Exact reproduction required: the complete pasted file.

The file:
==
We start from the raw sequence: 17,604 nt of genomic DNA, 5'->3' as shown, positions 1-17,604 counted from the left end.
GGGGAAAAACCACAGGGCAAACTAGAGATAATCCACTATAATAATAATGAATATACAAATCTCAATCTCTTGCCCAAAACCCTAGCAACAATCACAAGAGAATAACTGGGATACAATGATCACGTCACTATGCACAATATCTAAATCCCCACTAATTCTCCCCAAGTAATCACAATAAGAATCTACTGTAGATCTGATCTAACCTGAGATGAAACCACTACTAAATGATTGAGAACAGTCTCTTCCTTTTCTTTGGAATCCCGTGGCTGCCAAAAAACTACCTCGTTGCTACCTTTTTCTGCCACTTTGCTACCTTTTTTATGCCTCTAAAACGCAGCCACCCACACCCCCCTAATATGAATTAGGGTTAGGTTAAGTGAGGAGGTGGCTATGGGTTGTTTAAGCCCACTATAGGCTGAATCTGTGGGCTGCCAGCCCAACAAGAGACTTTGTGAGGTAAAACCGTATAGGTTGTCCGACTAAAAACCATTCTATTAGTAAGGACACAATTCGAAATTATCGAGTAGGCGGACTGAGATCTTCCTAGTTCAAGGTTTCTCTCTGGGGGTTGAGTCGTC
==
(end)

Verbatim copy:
We start from the raw sequence: 17,604 nt of genomic DNA, 5'->3' as shown, positions 1-17,604 counted from the left end.
GGGGAAAAACCACAGGGCAAACTAGAGATAATCCACTATAATAATAATGAATATACAAATCTCAATCTCTTGCCCAAAACCCTAGCAACAATCACAAGAGAATAACTGGGATACAATGATCACGTCACTATGCACAATATCTAAATCCCCACTAATTCTCCCCAAGTAATCACAATAAGAATCTACTGTAGATCTGATCTAACCTGAGATGAAACCACTACTAAATGATTGAGAACAGTCTCTTCCTTTTCTTTGGAATCCCGTGGCTGCCAAAAAACTACCTCGTTGCTACCTTTTTCTGCCACTTTGCTACCTTTTTTATGCCTCTAAAACGCAGCCACCCACACCCCCCTAATATGAATTAGGGTTAGGTTAAGTGAGGAGGTGGCTATGGGTTGTTTAAGCCCACTATAGGCTGAATCTGTGGGCTGCCAGCCCAACAAGAGACTTTGTGAGGTAAAACCGTATAGGTTGTCCGACTAAAAACCATTCTATTAGTAAGGACACAATTCGAAATTATCGAGTAGGCGGACTGAGATCTTCCTAGTTCAAGGTTTCTCTCTGGGGGTTGAGTCGTC